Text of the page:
Many of the world’s prime property markets plateaued in late 2015 as a result of macroeconomic factors that caused softening across the world’s financial markets: the slowdown in China’s economy, the drop in oil and commodity prices, and the unrest in Russia/Eastern Europe and the Gulf regions. The confidence and buying power of many high-net-worth individuals (HNWIs) were impacted. Despite these factors, meaningful pockets of the world’s most affluent continue to turn to luxury real estate as a safe and tangible wealth-storage asset. The volatility of real estate is, indeed, substantially lower than that of the stock market as observed in a 14-year comparison of the S&P 500 and the Case-Shiller Home Price Index. HNWIs are likely to continue to invest in property because it can weather changing economic cycles, creating long-term value and superior risk-adjusted returns.
Luxury Housing Sales Return to Historic Norms
Global economic issues resulted in a small contraction in the number of billionaires, according to Forbes (1,810 billionaires, down from a record 1,826 in early 2015), the first drop in this ultra-affluent population set since 2009. Some of this shift in international wealth can be attributed to the impact of the strong US dollar and the concurrent drop in other more commodity-tied currencies, which had both a positive and negative impact on different markets, hampering inbound investment in some and attracting new interest in others. “The greatest impact in the luxury real estate market has been the fluctuation in global financial markets over the last year,” says Alex Head of First Team Real Estate in Orange County, California. “In our market this is having a positive effect as foreign buyers are seeking the tangible investment real estate allows, with the added benefit of the security of the U.S. dollar.”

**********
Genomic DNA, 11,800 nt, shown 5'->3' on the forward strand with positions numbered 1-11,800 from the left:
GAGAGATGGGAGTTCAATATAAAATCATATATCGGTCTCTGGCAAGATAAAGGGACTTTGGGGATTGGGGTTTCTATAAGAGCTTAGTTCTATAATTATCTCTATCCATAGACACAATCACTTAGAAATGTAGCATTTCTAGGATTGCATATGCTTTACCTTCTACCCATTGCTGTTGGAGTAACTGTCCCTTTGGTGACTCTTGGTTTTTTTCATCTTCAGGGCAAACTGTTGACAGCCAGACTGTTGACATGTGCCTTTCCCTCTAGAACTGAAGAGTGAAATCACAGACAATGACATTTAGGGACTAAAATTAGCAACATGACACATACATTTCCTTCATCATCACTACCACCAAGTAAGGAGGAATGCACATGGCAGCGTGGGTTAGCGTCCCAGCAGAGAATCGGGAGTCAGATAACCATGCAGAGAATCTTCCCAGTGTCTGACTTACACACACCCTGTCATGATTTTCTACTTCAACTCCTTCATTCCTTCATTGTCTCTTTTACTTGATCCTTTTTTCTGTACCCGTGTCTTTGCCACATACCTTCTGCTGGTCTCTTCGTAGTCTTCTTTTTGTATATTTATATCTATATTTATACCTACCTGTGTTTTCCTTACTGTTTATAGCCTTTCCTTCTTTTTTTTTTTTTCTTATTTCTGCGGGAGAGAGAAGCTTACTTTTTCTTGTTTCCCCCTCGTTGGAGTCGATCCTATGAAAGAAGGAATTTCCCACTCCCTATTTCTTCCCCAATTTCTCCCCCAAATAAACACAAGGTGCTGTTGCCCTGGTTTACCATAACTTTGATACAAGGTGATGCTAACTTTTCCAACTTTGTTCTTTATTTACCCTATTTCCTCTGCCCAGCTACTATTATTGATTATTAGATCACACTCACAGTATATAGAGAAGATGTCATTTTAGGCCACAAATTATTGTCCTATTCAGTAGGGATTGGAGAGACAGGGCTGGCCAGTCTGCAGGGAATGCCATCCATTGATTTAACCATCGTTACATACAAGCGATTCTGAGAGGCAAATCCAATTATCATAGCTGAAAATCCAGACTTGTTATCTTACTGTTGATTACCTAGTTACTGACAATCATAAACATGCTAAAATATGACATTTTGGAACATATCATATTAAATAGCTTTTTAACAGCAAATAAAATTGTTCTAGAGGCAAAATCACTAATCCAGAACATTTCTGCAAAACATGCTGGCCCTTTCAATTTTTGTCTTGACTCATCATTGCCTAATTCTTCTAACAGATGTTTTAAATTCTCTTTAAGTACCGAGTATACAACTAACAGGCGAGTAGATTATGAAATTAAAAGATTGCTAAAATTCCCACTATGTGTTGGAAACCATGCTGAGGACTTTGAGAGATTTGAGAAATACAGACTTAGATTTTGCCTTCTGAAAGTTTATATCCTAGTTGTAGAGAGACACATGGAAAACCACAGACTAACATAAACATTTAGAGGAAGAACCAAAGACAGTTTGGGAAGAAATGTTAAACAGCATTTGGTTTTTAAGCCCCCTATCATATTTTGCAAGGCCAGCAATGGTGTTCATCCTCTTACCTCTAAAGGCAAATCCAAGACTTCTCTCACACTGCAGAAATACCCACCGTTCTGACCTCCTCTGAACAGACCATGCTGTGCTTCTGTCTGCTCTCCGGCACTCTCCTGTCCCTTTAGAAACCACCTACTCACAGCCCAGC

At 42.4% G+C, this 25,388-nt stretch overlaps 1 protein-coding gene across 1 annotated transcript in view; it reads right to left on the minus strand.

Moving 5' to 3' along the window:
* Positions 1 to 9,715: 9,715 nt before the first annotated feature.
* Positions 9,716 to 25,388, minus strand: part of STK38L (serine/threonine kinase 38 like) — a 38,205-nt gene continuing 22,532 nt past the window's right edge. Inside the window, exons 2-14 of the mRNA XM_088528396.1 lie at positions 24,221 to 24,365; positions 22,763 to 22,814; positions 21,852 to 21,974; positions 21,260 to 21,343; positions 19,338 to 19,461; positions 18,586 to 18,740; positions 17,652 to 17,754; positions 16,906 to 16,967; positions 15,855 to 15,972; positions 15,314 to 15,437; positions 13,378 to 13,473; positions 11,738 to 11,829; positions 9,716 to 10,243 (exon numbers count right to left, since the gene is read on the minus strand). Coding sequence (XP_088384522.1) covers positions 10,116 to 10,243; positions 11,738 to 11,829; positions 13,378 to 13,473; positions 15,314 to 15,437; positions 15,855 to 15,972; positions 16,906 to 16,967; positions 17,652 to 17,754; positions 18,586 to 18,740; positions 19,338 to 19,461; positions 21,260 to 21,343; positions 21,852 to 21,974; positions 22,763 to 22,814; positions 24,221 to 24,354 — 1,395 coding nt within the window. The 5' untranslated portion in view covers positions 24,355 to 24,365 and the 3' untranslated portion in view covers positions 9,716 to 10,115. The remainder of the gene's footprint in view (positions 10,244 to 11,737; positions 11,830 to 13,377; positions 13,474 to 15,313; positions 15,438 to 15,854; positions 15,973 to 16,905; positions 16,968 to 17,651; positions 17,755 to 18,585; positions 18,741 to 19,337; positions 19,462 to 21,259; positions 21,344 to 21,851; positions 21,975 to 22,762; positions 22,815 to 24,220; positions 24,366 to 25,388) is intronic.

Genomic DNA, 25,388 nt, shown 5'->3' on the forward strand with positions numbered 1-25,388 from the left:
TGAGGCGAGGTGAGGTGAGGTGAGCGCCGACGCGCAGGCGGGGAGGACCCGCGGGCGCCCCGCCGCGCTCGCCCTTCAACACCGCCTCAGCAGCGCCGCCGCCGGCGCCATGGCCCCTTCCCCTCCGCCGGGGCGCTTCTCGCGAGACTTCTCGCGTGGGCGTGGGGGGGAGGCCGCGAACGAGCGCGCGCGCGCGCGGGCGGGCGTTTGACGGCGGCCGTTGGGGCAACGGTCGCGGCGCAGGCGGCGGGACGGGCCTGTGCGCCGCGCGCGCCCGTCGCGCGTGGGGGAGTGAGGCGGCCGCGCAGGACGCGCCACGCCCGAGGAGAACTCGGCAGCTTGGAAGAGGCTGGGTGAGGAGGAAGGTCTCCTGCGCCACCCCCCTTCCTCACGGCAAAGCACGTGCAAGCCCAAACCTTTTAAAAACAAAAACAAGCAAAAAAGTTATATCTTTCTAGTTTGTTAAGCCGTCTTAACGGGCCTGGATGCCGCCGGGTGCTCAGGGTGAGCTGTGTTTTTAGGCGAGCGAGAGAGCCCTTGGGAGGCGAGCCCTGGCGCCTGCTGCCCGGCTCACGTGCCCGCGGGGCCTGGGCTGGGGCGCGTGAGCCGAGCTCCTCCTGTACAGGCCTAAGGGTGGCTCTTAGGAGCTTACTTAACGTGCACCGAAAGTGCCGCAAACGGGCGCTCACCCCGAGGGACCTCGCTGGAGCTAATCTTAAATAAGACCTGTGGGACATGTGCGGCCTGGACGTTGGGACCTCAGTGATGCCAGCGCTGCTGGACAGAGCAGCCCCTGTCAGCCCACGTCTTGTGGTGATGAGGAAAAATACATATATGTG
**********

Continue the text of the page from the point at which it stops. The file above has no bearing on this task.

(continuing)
Second-home resort markets saw on average a 10% increase in year-on year luxury home sales
Despite a slowdown in the second half of the year, the 2015 international prime property market was characterized by steady overall growth. Across our more than 100 surveyed luxury housing markets worldwide, million-dollar-plus home sales grew by eight percent over 2014, a decline on the 16 percent jump recorded in the prior 12-month period, yet still solid levels of overall growth.
Luxury property sales in the world’s top global economic hubs—Hong Kong, New York, and London—plateaued in 2015 and into 2016, despite several outlier top sales. While prices have continued to increase, demand at the top end of the market has begun to level off but without pointing toward an overall collapse or lack of confidence in the luxury market. On the contrary—as evidenced by Hong Kong’s record-breaking $194 million top sale, ultra-affluent investors continue to recognize the longterm value in the purchase of prime property in prized international cities.
Beyond the big three, many top-ranking US housing markets experienced more normal levels of growth in luxury home sales as compared to prior years. San Francisco, which recorded explosive growth in year-on-year luxury home sales of 62 percent and 19 percent in 2013 and 2014 respectively, saw a 12 percent jump in 2015. California’s flourishing economy also resulted in stable gains across many of the state’s other luxury housing markets. Million-dollar-plus sales in Los Angeles grew by five percent annually, with transaction volumes soaring at mid and low luxury price points, and remaining consistent at the upper echelons (82 sales above $10 million in both 2015 and 2014). Despite a drop in Canadian buyers due to exchange rate pressures, “Coachella Valley’s high-end market inspires optimism,” says Harvey Katofsky of HK Lane Real Estate in Palm Springs, adding that his firm’s sales for 2015 were better than 2014.